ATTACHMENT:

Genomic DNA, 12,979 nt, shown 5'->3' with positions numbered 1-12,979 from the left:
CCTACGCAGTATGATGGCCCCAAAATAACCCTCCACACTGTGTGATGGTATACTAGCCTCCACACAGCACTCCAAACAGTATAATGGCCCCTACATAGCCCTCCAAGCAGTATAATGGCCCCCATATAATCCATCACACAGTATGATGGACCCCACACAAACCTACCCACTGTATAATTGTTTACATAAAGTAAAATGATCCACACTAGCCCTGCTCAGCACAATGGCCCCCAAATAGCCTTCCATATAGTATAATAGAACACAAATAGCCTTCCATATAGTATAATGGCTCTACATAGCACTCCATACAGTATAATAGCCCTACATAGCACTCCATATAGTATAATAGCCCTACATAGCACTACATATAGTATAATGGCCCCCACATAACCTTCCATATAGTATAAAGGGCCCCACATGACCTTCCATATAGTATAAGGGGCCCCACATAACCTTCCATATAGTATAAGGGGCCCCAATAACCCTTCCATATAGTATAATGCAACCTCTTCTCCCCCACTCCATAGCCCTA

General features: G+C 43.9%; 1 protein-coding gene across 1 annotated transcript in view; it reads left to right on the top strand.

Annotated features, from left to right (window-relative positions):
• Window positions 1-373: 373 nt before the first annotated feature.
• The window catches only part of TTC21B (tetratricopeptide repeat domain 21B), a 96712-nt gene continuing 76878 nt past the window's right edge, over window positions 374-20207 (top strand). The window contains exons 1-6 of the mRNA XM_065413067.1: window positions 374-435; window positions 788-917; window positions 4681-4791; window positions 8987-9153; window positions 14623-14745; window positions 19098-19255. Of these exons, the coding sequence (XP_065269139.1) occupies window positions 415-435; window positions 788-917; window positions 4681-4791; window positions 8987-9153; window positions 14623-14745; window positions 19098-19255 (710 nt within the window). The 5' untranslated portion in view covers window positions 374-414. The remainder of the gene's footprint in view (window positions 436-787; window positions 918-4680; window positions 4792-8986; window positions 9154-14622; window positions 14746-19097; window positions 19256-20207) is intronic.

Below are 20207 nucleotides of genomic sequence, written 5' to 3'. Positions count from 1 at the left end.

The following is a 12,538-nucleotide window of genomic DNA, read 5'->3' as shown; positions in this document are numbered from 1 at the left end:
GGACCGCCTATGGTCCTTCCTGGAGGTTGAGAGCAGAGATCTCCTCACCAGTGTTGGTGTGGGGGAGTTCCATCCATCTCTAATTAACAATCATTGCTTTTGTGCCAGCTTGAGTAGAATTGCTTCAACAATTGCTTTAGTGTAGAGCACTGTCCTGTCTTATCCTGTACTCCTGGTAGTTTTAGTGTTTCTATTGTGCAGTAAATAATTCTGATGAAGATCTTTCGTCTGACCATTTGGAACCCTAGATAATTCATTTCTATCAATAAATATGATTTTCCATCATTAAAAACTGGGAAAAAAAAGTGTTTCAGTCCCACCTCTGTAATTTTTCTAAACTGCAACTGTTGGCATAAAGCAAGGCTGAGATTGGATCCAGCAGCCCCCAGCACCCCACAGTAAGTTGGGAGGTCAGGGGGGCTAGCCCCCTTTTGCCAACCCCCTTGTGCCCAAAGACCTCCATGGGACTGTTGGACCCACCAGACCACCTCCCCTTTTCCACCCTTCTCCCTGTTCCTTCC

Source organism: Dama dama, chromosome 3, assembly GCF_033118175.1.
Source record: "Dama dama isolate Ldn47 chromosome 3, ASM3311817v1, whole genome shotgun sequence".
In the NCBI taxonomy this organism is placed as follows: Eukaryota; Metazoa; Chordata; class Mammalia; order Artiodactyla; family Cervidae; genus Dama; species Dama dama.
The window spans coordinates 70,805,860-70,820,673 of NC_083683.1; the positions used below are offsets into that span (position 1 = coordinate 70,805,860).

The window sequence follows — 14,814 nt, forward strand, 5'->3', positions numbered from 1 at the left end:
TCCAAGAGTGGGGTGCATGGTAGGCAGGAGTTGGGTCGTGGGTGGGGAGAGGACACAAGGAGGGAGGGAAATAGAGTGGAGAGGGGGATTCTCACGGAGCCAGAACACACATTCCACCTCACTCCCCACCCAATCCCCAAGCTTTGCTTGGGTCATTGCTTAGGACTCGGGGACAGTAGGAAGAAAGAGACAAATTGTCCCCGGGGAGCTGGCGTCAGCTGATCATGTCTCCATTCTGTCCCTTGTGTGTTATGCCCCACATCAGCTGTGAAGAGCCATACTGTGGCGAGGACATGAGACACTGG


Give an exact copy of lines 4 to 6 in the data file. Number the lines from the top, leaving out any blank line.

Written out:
Annotated features, from left to right (window-relative positions):
• Window positions 1-373: 373 nt before the first annotated feature.
• The window catches only part of TTC21B (tetratricopeptide repeat domain 21B), a 96712-nt gene continuing 76878 nt past the window's right edge, over window positions 374-20207 (top strand). The window contains exons 1-6 of the mRNA XM_065413067.1: window positions 374-435; window positions 788-917; window positions 4681-4791; window positions 8987-9153; window positions 14623-14745; window positions 19098-19255. Of these exons, the coding sequence (XP_065269139.1) occupies window positions 415-435; window positions 788-917; window positions 4681-4791; window positions 8987-9153; window positions 14623-14745; window positions 19098-19255 (710 nt within the window). The 5' untranslated portion in view covers window positions 374-414. The remainder of the gene's footprint in view (window positions 436-787; window positions 918-4680; window positions 4792-8986; window positions 9154-14622; window positions 14746-19097; window positions 19256-20207) is intronic.